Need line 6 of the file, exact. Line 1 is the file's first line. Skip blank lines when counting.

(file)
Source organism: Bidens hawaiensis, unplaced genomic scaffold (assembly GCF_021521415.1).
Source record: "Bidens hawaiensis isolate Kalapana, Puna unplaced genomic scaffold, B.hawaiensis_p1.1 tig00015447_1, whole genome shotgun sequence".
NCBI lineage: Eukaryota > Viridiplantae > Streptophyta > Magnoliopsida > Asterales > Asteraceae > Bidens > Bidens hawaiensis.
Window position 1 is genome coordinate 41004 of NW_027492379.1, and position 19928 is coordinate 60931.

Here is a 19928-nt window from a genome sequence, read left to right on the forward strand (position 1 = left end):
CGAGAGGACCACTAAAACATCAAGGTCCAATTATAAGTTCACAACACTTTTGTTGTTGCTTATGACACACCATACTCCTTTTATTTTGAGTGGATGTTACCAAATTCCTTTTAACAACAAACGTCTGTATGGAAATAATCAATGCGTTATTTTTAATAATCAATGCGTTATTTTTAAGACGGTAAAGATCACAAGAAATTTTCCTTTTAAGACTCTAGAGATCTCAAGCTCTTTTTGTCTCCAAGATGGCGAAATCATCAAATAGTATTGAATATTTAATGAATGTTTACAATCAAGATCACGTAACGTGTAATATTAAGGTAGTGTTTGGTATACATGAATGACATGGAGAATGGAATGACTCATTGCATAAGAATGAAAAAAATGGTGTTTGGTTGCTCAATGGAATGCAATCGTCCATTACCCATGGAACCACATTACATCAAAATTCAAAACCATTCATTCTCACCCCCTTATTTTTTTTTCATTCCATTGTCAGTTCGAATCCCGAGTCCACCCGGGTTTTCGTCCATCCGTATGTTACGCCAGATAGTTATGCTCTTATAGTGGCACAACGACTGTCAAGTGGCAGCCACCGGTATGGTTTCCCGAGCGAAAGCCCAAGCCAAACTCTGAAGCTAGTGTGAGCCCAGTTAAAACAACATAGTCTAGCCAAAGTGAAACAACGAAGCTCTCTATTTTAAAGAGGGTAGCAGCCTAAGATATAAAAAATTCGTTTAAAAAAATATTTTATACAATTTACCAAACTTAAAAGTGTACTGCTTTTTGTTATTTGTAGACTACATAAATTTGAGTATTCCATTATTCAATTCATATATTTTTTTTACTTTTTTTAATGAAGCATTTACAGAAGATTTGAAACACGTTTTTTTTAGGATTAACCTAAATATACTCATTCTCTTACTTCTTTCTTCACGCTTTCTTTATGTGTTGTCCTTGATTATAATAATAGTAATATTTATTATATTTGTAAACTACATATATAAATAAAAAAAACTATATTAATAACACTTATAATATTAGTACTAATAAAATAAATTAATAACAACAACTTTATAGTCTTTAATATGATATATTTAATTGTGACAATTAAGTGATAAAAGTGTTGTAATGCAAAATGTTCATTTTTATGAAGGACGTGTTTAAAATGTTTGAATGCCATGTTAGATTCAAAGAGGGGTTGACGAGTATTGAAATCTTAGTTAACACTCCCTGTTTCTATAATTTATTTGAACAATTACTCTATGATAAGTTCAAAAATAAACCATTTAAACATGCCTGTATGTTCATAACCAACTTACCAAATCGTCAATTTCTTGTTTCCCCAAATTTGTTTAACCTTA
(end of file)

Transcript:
CGAGAGGACCACTAAAACATCAAGGTCCAATTATAAGTTCACAACACTTTTGTTGTTGCTTATGACACACCATACTCCTTTTATTTTGAGTGGATGTTACCAAATTCCTTTTAACAACAAACGTCTGTATGGAAATAATCAATGCGTTATTTTTAATAATCAATGCGTTATTTTTAAGACGGTAAAGATCACAAGAAATTTTCCTTTTAAGACTCTAGAGATCTCAAGCTCTTTTTGTCTCCAAGATGGCGAAATCATCAAATAGTATTGAATATTTAATGAATGTTTACAATCAAGATCACGTAACGTGTAATATTAAGGTAGTGTTTGGTATACATGAATGACATGGAGAATGGAATGACTCATTGCATAAGAATGAAAAAAATGGTGTTTGGTTGCTCAATGGAATGCAATCGTCCATTACCCATGGAACCACATTACATCAAAATTCAAAACCATTCATTCTCACCCCCTTATTTTTTTTTCATTCCATTGTCAGTTCGAATCCCGAGTCCACCCGGGTTTTCGTCCATCCGTATGTTACGCCAGATAGTTATGCTCTTATAGTGGCACAACGACTGTCAAGTGGCAGCCACCGGTATGGTTTCCCGAGCGAAAGCCCAAGCCAAACTCTGAAGCTAGTGTGAGCCCAGTTAAAACAACATAGTCTAGCCAAAGTGAAACAACGAAGCTCTCTATTTTAAAGAGGGTAGCAGCCTAAGATATAAAAAATTCGTTTAAAAAAATATTTTATACAATTTACCAAACTTAAAAGTGTACTGCTTTTTGTTATTTGTAGACTACATAAATTTGAGTATTCCATTATTCAATTCATATATTTTTTTTACTTTTTTTAATGAAGCATTTACAGAAGATTTGAAACACGTTTTTTTTAGGATTAACCTAAATATACTCATTCTCTTACTTCTTTCTTCACGCTTTCTTTATGTGTTGTCCTTGATTATAATAATAGTAATATTTATTATATTTGTAAACTACATATATAAATAAAAAAAACTATATTAATAACACTTATAATATTAGTACTAATAAAATAAATTAATAACAACAACTTTATAGTCTTTAATATGATATATTTAATTGTGACAATTAAGTGATAAAAGTGTTGTAATGCAAAATGTTCATTTTTATGAAGGACGTGTTTAAAATGTTTGAATGCCATGTTAGATTCAAAGAGGGGTTGACGAGTATTGAAATCTTAGTTAACACTCCCTGTTTCTATAATTTATTTGAACAATTACTCTATGATAAGTTCAAAAATAAACCATTTAAACATGCCTGTATGTTCATAACCAACTTACCAAATCGTCAATTTCTTGTTTCCCCAAATTTGTTTAACCTTA